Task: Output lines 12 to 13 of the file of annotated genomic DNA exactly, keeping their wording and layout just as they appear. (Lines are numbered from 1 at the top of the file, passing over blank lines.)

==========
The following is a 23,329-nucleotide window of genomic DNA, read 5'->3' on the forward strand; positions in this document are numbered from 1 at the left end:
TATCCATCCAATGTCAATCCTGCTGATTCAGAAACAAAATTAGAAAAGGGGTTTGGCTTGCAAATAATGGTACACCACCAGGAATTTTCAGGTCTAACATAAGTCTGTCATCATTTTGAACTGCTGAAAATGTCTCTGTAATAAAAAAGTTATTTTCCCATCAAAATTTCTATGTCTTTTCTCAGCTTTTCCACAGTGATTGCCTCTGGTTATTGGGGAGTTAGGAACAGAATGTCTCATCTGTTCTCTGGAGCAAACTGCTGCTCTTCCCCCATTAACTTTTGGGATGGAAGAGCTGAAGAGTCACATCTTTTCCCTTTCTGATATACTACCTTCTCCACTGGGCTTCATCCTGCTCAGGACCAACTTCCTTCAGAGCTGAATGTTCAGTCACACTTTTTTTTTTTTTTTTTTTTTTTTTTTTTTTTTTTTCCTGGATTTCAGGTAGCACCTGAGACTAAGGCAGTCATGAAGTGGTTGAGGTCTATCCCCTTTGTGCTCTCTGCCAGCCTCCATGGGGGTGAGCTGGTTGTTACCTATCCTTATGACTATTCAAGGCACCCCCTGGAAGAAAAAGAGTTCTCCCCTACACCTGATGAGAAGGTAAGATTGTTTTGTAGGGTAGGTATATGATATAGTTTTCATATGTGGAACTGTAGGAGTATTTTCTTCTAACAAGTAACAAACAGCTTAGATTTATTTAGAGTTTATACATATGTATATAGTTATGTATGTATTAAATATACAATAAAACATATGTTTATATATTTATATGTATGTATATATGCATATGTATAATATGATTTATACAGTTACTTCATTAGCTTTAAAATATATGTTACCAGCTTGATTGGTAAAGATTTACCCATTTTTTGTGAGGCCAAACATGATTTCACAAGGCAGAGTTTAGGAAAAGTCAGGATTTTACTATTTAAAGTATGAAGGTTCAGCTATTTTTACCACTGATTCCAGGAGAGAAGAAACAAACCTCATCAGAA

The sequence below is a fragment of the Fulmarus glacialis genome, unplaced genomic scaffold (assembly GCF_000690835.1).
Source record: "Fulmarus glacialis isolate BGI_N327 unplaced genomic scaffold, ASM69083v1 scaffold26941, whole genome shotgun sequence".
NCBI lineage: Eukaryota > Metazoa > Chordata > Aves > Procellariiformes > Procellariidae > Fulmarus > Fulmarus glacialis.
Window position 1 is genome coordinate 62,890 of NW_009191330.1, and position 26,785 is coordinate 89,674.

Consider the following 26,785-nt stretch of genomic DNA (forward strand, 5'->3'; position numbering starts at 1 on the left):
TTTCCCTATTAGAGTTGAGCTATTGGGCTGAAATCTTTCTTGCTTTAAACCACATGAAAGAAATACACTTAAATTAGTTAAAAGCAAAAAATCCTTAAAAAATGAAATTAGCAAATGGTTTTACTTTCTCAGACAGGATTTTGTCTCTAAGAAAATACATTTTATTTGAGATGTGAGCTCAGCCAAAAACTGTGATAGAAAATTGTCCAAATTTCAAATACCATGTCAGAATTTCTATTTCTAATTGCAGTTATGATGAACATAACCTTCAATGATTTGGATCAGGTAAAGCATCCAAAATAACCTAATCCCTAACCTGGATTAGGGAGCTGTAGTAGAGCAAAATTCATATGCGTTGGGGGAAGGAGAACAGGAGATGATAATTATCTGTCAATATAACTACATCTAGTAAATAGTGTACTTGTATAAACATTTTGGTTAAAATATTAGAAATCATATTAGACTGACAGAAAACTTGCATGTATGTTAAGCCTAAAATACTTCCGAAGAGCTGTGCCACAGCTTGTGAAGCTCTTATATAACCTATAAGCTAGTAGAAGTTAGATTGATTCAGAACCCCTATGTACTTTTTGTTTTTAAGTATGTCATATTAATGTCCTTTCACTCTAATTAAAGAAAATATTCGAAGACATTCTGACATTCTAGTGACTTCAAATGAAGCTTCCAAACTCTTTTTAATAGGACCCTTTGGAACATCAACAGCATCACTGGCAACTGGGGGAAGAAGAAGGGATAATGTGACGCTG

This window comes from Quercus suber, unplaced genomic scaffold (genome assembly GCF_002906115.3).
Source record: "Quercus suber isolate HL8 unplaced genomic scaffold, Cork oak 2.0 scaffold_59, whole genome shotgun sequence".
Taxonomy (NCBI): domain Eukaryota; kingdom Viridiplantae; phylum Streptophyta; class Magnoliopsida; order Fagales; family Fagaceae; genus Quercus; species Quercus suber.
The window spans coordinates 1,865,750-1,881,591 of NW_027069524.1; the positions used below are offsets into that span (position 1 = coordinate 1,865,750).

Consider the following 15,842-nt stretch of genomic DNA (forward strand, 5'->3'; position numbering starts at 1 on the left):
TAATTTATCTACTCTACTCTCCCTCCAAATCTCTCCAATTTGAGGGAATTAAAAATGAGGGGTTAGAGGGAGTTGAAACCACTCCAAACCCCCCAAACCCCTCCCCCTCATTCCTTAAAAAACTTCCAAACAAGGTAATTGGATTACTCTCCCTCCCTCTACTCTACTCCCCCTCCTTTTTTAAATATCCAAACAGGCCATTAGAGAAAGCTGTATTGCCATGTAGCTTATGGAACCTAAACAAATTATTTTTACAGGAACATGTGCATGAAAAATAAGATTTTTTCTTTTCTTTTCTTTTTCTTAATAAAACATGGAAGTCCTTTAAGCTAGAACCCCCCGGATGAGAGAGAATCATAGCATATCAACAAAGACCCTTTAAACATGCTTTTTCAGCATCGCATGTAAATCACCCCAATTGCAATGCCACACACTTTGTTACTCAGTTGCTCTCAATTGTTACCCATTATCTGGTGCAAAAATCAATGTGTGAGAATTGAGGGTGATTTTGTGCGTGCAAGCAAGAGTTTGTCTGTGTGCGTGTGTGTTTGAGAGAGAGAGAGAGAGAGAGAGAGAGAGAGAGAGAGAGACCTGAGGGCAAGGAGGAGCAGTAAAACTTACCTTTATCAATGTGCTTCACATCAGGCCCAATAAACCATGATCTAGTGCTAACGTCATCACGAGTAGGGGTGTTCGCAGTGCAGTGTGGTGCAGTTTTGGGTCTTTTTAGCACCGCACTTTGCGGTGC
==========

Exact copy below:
The window spans coordinates 1,865,750-1,881,591 of NW_027069524.1; the positions used below are offsets into that span (position 1 = coordinate 1,865,750).

Consider the following 15,842-nt stretch of genomic DNA (forward strand, 5'->3'; position numbering starts at 1 on the left):